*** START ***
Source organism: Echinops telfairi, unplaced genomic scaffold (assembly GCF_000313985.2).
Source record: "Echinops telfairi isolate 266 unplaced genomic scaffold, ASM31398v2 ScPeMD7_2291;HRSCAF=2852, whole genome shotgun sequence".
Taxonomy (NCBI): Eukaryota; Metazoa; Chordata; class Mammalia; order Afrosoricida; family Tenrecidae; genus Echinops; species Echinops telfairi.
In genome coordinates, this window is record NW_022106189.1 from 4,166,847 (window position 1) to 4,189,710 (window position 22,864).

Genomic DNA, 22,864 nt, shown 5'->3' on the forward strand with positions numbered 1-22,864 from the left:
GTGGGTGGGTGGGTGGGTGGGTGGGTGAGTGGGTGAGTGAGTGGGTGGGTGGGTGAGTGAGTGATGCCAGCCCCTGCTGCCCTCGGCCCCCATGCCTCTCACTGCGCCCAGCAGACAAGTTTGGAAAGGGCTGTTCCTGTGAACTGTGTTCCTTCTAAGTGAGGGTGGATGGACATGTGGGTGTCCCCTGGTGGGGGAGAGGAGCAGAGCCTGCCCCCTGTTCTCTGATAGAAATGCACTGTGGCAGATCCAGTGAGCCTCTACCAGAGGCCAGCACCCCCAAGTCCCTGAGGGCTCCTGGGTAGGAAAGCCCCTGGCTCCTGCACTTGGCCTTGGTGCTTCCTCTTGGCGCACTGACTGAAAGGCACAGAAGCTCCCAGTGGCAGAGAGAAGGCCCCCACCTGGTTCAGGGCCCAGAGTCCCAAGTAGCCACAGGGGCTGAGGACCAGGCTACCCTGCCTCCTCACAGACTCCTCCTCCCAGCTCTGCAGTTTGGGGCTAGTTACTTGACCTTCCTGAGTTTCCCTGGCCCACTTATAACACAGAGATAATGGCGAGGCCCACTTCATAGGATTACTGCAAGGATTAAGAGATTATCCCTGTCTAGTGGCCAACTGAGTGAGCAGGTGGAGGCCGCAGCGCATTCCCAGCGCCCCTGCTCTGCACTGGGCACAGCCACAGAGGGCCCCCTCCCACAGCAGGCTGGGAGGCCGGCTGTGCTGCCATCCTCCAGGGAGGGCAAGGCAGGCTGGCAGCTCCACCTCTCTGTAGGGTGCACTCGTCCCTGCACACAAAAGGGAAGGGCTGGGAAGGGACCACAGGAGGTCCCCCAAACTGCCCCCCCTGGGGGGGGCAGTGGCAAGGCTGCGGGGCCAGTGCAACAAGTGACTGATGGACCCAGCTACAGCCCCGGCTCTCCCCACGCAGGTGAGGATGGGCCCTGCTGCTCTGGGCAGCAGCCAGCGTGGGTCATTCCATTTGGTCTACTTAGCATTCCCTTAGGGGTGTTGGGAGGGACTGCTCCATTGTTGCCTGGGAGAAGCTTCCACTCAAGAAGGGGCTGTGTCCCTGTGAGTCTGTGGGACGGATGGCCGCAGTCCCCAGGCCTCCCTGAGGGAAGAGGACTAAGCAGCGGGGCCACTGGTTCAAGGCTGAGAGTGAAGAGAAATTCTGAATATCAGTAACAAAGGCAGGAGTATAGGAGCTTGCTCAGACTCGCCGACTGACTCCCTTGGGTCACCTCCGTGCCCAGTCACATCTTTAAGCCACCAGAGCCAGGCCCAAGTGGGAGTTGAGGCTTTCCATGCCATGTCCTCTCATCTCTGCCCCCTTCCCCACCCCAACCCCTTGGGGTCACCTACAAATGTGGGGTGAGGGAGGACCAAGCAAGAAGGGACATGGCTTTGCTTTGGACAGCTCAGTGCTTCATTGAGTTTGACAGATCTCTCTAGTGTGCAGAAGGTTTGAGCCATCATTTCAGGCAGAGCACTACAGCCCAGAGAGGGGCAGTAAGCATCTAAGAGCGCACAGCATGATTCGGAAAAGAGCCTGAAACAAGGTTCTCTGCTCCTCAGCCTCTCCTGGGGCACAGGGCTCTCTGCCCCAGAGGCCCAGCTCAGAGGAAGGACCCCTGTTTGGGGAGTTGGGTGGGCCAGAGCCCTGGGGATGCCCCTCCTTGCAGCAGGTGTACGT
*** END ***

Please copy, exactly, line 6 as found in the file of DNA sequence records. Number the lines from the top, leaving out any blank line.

GTGGGTGGGTGGGTGGGTGGGTGGGTGAGTGGGTGAGTGAGTGGGTGGGTGGGTGAGTGAGTGATGCCAGCCCCTGCTGCCCTCGGCCCCCATGCCTCTCACTGCGCCCAGCAGACAAGTTTGGAAAGGGCTGTTCCTGTGAACTGTGTTCCTTCTAAGTGAGGGTGGATGGACATGTGGGTGTCCCCTGGTGGGGGAGAGGAGCAGAGCCTGCCCCCTGTTCTCTGATAGAAATGCACTGTGGCAGATCCAGTGAGCCTCTACCAGAGGCCAGCACCCCCAAGTCCCTGAGGGCTCCTGGGTAGGAAAGCCCCTGGCTCCTGCACTTGGCCTTGGTGCTTCCTCTTGGCGCACTGACTGAAAGGCACAGAAGCTCCCAGTGGCAGAGAGAAGGCCCCCACCTGGTTCAGGGCCCAGAGTCCCAAGTAGCCACAGGGGCTGAGGACCAGGCTACCCTGCCTCCTCACAGACTCCTCCTCCCAGCTCTGCAGTTTGGGGCTAGTTACTTGACCTTCCTGAGTTTCCCTGGCCCACTTATAACACAGAGATAATGGCGAGGCCCACTTCATAGGATTACTGCAAGGATTAAGAGATTATCCCTGTCTAGTGGCCAACTGAGTGAGCAGGTGGAGGCCGCAGCGCATTCCCAGCGCCCCTGCTCTGCACTGGGCACAGCCACAGAGGGCCCCCTCCCACAGCAGGCTGGGAGGCCGGCTGTGCTGCCATCCTCCAGGGAGGGCAAGGCAGGCTGGCAGCTCCACCTCTCTGTAGGGTGCACTCGTCCCTGCACACAAAAGGGAAGGGCTGGGAAGGGACCACAGGAGGTCCCCCAAACTGCCCCCCCTGGGGGGGGCAGTGGCAAGGCTGCGGGGCCAGTGCAACAAGTGACTGATGGACCCAGCTACAGCCCCGGCTCTCCCCACGCAGGTGAGGATGGGCCCTGCTGCTCTGGGCAGCAGCCAGCGTGGGTCATTCCATTTGGTCTACTTAGCATTCCCTTAGGGGTGTTGGGAGGGACTGCTCCATTGTTGCCTGGGAGAAGCTTCCACTCAAGAAGGGGCTGTGTCCCTGTGAGTCTGTGGGACGGATGGCCGCAGTCCCCAGGCCTCCCTGAGGGAAGAGGACTAAGCAGCGGGGCCACTGGTTCAAGGCTGAGAGTGAAGAGAAATTCTGAATATCAGTAACAAAGGCAGGAGTATAGGAGCTTGCTCAGACTCGCCGACTGACTCCCTTGGGTCACCTCCGTGCCCAGTCACATCTTTAAGCCACCAGAGCCAGGCCCAAGTGGGAGTTGAGGCTTTCCATGCCATGTCCTCTCATCTCTGCCCCCTTCCCCACCCCAACCCCTTGGGGTCACCTACAAATGTGGGGTGAGGGAGGACCAAGCAAGAAGGGACATGGCTTTGCTTTGGACAGCTCAGTGCTTCATTGAGTTTGACAGATCTCTCTAGTGTGCAGAAGGTTTGAGCCATCATTTCAGGCAGAGCACTACAGCCCAGAGAGGGGCAGTAAGCATCTAAGAGCGCACAGCATGATTCGGAAAAGAGCCTGAAACAAGGTTCTCTGCTCCTCAGCCTCTCCTGGGGCACAGGGCTCTCTGCCCCAGAGGCCCAGCTCAGAGGAAGGACCCCTGTTTGGGGAGTTGGGTGGGCCAGAGCCCTGGGGATGCCCCTCCTTGCAGCAGGTGTACGT